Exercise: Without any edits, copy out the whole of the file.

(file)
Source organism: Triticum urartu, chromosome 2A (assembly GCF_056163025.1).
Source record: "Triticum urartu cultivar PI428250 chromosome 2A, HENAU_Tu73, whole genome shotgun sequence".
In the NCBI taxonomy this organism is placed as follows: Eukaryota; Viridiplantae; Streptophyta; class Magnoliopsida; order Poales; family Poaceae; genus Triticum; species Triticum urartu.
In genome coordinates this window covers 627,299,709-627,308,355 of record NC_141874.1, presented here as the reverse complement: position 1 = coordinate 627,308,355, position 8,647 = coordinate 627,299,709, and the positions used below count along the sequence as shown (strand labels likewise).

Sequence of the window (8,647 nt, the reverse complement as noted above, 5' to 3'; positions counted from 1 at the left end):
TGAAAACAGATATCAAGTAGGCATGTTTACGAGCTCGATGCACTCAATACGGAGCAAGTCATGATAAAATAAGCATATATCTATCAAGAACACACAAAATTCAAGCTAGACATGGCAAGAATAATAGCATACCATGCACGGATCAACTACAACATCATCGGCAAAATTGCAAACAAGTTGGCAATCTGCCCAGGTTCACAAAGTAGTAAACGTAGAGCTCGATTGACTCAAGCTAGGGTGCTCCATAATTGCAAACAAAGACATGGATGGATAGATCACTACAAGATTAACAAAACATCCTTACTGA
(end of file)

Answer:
Source organism: Triticum urartu, chromosome 2A (assembly GCF_056163025.1).
Source record: "Triticum urartu cultivar PI428250 chromosome 2A, HENAU_Tu73, whole genome shotgun sequence".
In the NCBI taxonomy this organism is placed as follows: Eukaryota; Viridiplantae; Streptophyta; class Magnoliopsida; order Poales; family Poaceae; genus Triticum; species Triticum urartu.
In genome coordinates this window covers 627,299,709-627,308,355 of record NC_141874.1, presented here as the reverse complement: position 1 = coordinate 627,308,355, position 8,647 = coordinate 627,299,709, and the positions used below count along the sequence as shown (strand labels likewise).

Sequence of the window (8,647 nt, the reverse complement as noted above, 5' to 3'; positions counted from 1 at the left end):
TGAAAACAGATATCAAGTAGGCATGTTTACGAGCTCGATGCACTCAATACGGAGCAAGTCATGATAAAATAAGCATATATCTATCAAGAACACACAAAATTCAAGCTAGACATGGCAAGAATAATAGCATACCATGCACGGATCAACTACAACATCATCGGCAAAATTGCAAACAAGTTGGCAATCTGCCCAGGTTCACAAAGTAGTAAACGTAGAGCTCGATTGACTCAAGCTAGGGTGCTCCATAATTGCAAACAAAGACATGGATGGATAGATCACTACAAGATTAACAAAACATCCTTACTGA